US20080120670A1 - System and method for tracking consumer activities within a digital magazine - Google Patents

System and method for tracking consumer activities within a digital magazine Download PDF

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US20080120670A1
US20080120670A1 US11/932,539 US93253907A US2008120670A1 US 20080120670 A1 US20080120670 A1 US 20080120670A1 US 93253907 A US93253907 A US 93253907A US 2008120670 A1 US2008120670 A1 US 2008120670A1
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digital magazine
user
data
server
digital
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US11/932,539
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Robert Easton
Michael Galley
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Robert Easton
Michael Galley
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Priority to US11/932,539 priority patent/US20080120670A1/en
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    • HELECTRICITY
    • H04ELECTRIC COMMUNICATION TECHNIQUE
    • H04NPICTORIAL COMMUNICATION, e.g. TELEVISION
    • H04N7/00Television systems
    • H04N7/16Analogue secrecy systems; Analogue subscription systems
    • H04N7/173Analogue secrecy systems; Analogue subscription systems with two-way working, e.g. subscriber sending a programme selection signal
    • HELECTRICITY
    • H04ELECTRIC COMMUNICATION TECHNIQUE
    • H04NPICTORIAL COMMUNICATION, e.g. TELEVISION
    • H04N21/00Selective content distribution, e.g. interactive television or video on demand [VOD]
    • H04N21/20Servers specifically adapted for the distribution of content, e.g. VOD servers; Operations thereof
    • H04N21/25Management operations performed by the server for facilitating the content distribution or administrating data related to end-users or client devices, e.g. end-user or client device authentication, learning user preferences for recommending movies
    • H04N21/258Client or end-user data management, e.g. managing client capabilities, user preferences or demographics, processing of multiple end-users preferences to derive collaborative data
    • H04N21/25866Management of end-user data
    • H04N21/25891Management of end-user data being end-user preferences
    • HELECTRICITY
    • H04ELECTRIC COMMUNICATION TECHNIQUE
    • H04NPICTORIAL COMMUNICATION, e.g. TELEVISION
    • H04N21/00Selective content distribution, e.g. interactive television or video on demand [VOD]
    • H04N21/40Client devices specifically adapted for the reception of or interaction with content, e.g. set-top-box [STB]; Operations thereof
    • H04N21/47End-user applications
    • H04N21/478Supplemental services, e.g. displaying phone caller identification, shopping application
    • HELECTRICITY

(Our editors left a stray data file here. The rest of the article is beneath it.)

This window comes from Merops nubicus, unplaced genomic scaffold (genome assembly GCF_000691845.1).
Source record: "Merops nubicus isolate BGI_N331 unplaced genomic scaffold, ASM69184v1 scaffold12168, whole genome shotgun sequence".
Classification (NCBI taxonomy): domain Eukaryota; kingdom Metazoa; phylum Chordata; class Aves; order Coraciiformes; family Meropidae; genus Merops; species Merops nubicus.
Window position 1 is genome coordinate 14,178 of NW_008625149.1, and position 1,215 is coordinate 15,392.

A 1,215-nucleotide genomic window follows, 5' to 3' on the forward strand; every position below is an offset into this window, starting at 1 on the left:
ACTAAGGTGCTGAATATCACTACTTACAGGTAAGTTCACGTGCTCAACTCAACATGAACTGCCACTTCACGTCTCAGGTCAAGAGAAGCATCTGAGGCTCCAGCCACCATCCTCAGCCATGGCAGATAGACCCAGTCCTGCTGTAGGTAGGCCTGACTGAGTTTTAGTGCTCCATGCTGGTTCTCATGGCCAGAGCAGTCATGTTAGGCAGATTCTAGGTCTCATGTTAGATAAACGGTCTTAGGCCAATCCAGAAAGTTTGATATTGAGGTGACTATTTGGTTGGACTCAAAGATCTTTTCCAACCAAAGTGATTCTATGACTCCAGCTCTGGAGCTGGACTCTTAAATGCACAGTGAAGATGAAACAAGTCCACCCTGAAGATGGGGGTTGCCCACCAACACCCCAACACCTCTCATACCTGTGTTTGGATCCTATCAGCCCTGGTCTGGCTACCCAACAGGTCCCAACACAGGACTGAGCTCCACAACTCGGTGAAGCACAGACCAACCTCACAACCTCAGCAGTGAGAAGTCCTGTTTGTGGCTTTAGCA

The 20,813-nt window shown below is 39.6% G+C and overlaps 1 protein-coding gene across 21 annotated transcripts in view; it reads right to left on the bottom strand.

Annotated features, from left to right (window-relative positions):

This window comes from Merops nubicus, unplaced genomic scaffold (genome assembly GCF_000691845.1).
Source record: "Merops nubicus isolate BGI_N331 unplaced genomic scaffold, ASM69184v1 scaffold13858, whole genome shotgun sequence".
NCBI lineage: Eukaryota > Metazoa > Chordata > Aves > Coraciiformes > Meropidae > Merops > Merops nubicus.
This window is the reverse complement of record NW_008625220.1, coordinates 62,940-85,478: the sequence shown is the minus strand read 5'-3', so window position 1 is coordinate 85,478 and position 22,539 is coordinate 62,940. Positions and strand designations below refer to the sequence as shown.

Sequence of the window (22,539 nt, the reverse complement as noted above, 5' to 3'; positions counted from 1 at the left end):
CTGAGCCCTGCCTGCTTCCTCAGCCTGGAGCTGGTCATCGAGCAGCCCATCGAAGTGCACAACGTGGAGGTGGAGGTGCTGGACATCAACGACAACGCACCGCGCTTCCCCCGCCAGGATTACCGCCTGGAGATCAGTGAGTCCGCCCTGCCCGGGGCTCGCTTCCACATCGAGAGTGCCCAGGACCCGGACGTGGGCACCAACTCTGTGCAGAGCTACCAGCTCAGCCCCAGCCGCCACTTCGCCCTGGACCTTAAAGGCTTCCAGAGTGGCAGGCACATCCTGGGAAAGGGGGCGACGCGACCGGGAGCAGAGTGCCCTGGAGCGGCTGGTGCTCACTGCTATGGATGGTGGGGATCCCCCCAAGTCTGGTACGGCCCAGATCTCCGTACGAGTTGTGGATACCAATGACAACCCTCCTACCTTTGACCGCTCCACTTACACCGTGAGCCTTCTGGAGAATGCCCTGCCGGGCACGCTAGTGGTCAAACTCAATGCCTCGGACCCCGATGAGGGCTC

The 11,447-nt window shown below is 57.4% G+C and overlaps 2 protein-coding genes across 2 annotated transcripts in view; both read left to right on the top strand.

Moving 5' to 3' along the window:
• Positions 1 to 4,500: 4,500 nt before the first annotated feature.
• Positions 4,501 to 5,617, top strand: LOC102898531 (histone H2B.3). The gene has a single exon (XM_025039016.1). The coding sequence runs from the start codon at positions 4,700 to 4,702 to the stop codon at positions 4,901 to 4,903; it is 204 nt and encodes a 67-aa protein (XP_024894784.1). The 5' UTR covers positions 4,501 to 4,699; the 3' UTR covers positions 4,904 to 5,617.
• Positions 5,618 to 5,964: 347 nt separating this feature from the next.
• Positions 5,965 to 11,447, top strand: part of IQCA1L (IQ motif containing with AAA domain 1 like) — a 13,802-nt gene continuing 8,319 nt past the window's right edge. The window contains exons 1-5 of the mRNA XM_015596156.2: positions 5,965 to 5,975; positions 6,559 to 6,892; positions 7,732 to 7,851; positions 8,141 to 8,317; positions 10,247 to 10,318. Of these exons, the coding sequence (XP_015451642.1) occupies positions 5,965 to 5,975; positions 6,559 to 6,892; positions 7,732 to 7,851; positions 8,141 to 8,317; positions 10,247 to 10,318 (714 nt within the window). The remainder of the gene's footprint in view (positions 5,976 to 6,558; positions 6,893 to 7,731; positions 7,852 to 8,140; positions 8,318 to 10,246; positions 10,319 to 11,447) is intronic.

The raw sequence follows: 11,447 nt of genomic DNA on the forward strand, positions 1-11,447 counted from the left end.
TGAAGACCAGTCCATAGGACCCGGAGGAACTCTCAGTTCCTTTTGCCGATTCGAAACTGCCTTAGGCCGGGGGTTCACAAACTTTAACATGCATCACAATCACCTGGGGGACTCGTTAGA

• H04ELECTRIC COMMUNICATION TECHNIQUE
    • H04NPICTORIAL COMMUNICATION, e.g. TELEVISION
    • H04N21/00Selective content distribution, e.g. interactive television or video on demand [VOD]
    • H04N21/60Network structure or processes for video distribution between server and client or between remote clients; Control signalling between clients, server and network components; Transmission of management data between server and client, e.g. sending from server to client commands for recording incoming content stream; Communication details between server and client 
    • H04N21/65Transmission of management data between client and server
    • H04N21/658Transmission by the client directed to the server
    • H04N21/6582Data stored in the client, e.g. viewing habits, hardware capabilities, credit card number
    • HELECTRICITY
    • H04ELECTRIC COMMUNICATION TECHNIQUE
    • H04NPICTORIAL COMMUNICATION, e.g. TELEVISION
    • H04N21/00Selective content distribution, e.g. interactive television or video on demand [VOD]
    • H04N21/80Generation or processing of content or additional data by content creator independently of the distribution process; Content per se
    • H04N21/85Assembly of content; Generation of multimedia applications
    • H04N21/854Content authoring
    • H04N21/8543Content authoring using a description language, e.g. Multimedia and Hypermedia information coding Expert Group [MHEG], eXtensible Markup Language [XML]
    • HELECTRICITY
    • H04ELECTRIC COMMUNICATION TECHNIQUE
    • H04NPICTORIAL COMMUNICATION, e.g. TELEVISION
    • H04N21/00Selective content distribution, e.g. interactive television or video on demand [VOD]
    • H04N21/80Generation or processing of content or additional data by content creator independently of the distribution process; Content per se
    • H04N21/85Assembly of content; Generation of multimedia applications
    • H04N21/858Linking data to content, e.g. by linking an URL to a video object, by creating a hotspot
    • H04N21/8586Linking data to content, e.g. by linking an URL to a video object, by creating a hotspot by using a URL

Abstract